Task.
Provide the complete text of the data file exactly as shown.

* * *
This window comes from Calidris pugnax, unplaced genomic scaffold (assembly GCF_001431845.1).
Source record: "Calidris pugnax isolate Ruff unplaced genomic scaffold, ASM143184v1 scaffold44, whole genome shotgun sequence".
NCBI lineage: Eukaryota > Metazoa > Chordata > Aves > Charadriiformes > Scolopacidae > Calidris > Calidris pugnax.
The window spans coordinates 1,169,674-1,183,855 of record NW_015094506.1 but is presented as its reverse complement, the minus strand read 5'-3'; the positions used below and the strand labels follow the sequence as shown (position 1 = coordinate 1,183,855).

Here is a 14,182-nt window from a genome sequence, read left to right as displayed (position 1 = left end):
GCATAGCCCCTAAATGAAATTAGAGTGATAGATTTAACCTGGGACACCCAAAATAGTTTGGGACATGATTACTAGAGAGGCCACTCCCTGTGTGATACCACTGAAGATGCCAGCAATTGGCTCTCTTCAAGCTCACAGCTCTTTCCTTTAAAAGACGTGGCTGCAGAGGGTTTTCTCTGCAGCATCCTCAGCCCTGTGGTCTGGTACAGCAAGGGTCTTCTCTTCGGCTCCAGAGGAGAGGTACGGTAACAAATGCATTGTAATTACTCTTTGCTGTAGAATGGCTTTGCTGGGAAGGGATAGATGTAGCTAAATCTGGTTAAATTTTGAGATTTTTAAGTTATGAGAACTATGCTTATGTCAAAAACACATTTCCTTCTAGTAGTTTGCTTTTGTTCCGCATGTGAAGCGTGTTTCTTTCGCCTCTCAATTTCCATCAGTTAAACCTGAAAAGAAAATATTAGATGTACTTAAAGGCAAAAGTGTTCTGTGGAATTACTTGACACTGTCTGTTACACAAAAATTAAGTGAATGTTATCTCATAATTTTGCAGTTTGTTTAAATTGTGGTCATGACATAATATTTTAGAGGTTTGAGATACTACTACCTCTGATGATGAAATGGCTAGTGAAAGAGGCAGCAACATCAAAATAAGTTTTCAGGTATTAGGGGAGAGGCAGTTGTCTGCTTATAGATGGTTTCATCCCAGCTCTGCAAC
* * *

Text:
This window comes from Calidris pugnax, unplaced genomic scaffold (assembly GCF_001431845.1).
Source record: "Calidris pugnax isolate Ruff unplaced genomic scaffold, ASM143184v1 scaffold44, whole genome shotgun sequence".
NCBI lineage: Eukaryota > Metazoa > Chordata > Aves > Charadriiformes > Scolopacidae > Calidris > Calidris pugnax.
The window spans coordinates 1,169,674-1,183,855 of record NW_015094506.1 but is presented as its reverse complement, the minus strand read 5'-3'; the positions used below and the strand labels follow the sequence as shown (position 1 = coordinate 1,183,855).

Here is a 14,182-nt window from a genome sequence, read left to right as displayed (position 1 = left end):
GCATAGCCCCTAAATGAAATTAGAGTGATAGATTTAACCTGGGACACCCAAAATAGTTTGGGACATGATTACTAGAGAGGCCACTCCCTGTGTGATACCACTGAAGATGCCAGCAATTGGCTCTCTTCAAGCTCACAGCTCTTTCCTTTAAAAGACGTGGCTGCAGAGGGTTTTCTCTGCAGCATCCTCAGCCCTGTGGTCTGGTACAGCAAGGGTCTTCTCTTCGGCTCCAGAGGAGAGGTACGGTAACAAATGCATTGTAATTACTCTTTGCTGTAGAATGGCTTTGCTGGGAAGGGATAGATGTAGCTAAATCTGGTTAAATTTTGAGATTTTTAAGTTATGAGAACTATGCTTATGTCAAAAACACATTTCCTTCTAGTAGTTTGCTTTTGTTCCGCATGTGAAGCGTGTTTCTTTCGCCTCTCAATTTCCATCAGTTAAACCTGAAAAGAAAATATTAGATGTACTTAAAGGCAAAAGTGTTCTGTGGAATTACTTGACACTGTCTGTTACACAAAAATTAAGTGAATGTTATCTCATAATTTTGCAGTTTGTTTAAATTGTGGTCATGACATAATATTTTAGAGGTTTGAGATACTACTACCTCTGATGATGAAATGGCTAGTGAAAGAGGCAGCAACATCAAAATAAGTTTTCAGGTATTAGGGGAGAGGCAGTTGTCTGCTTATAGATGGTTTCATCCCAGCTCTGCAAC